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dougpittman
 

Yannis…. Your photos are really beautiful and so are the way you did your books. You have to start with the best photos first and then follow the steps that others recommend and you others may find that your books look better. Check out Yannis’ page and you will see.

Posted by
needlepoint
Feb 11, 2009 9:49pm PDT
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needlepoint
 

I calibrated my monitor used the printer profile you  can find on this forum, sent it to the Dutch printer.
there were no problems the photo’s were printed fine almost 1 on 1 with my monitor,  here is the link to our book http://www.blurb.com/books/547912 i love the softcover versions from blurb.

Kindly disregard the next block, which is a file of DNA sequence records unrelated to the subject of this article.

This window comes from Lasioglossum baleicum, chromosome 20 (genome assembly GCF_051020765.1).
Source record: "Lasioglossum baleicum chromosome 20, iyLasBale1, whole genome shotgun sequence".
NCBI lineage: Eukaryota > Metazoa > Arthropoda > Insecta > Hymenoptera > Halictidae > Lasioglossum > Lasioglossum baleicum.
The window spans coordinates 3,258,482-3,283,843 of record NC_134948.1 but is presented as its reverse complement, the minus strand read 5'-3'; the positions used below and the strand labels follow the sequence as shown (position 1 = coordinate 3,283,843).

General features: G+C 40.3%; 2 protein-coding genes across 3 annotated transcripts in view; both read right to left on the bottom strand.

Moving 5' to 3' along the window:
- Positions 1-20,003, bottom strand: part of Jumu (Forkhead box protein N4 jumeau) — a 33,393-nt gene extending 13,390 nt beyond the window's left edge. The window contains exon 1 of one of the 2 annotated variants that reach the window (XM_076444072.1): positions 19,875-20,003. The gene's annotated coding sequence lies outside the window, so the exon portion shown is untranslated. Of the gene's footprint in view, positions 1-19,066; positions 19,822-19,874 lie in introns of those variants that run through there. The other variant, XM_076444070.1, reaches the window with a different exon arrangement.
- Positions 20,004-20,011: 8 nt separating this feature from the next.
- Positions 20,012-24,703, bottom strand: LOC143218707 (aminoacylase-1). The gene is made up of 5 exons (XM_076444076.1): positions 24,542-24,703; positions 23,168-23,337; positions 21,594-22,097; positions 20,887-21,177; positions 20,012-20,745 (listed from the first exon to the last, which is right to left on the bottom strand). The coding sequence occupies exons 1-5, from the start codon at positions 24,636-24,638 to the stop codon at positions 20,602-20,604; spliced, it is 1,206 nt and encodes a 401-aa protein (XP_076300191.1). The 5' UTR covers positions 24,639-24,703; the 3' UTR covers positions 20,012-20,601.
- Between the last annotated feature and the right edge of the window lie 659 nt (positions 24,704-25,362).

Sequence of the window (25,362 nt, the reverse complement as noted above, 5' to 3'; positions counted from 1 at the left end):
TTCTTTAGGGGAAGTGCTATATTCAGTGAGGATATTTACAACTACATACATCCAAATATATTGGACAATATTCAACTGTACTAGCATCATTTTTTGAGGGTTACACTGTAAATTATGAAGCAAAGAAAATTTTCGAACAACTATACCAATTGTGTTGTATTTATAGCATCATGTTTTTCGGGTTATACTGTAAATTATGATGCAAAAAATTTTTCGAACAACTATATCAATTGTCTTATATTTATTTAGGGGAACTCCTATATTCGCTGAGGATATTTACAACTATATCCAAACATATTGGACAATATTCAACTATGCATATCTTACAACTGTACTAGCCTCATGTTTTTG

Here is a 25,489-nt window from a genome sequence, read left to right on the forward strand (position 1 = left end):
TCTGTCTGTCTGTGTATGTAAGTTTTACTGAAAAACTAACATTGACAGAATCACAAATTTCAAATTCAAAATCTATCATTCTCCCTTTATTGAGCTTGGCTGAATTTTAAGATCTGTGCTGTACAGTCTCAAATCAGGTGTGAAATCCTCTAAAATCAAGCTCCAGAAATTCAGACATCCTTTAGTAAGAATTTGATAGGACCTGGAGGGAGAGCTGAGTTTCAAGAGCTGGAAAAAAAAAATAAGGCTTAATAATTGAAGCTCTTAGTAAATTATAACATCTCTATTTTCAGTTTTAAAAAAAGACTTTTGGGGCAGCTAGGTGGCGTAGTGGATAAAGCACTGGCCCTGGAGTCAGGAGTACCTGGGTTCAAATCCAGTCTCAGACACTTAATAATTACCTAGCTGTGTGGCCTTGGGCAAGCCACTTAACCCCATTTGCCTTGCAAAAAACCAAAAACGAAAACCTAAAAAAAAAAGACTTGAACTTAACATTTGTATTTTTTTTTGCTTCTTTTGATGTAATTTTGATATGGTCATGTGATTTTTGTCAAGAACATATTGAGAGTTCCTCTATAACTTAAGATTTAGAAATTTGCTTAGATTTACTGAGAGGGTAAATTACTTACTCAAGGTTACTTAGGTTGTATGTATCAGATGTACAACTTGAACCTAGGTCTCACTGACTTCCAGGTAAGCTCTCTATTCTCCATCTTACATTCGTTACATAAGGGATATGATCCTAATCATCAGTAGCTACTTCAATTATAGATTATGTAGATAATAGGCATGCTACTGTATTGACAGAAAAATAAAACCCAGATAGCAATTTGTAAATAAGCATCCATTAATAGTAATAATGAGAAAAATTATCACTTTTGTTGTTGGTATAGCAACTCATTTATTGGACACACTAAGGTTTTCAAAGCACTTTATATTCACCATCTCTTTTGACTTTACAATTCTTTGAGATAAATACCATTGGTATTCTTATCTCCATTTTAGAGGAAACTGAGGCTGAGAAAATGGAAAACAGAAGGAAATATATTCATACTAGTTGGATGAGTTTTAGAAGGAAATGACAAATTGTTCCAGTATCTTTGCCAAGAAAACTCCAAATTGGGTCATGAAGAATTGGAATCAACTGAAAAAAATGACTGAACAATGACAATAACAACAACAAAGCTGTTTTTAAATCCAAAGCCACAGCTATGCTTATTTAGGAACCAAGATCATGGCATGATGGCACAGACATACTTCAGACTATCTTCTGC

rgrds

 

peter

Posted by
plvkat
Feb 14, 2009 9:22am PDT
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plvkat
 

I’ve looked at a couple of the threads about finished print quality and shipping on this forum and while it has to be said that Tony does an admirable job of trying to offer up a more balanced positive vibe I just find it impossible to fathom if there are more satisfied customers on these forums compared to the unhappy customers using Blurb.

I work in marketing and must say that if this was my forum for a product my company provided the general public I’d be investing more time responding directly to customers, certainly for a company that invested $12 Million into making this a reality.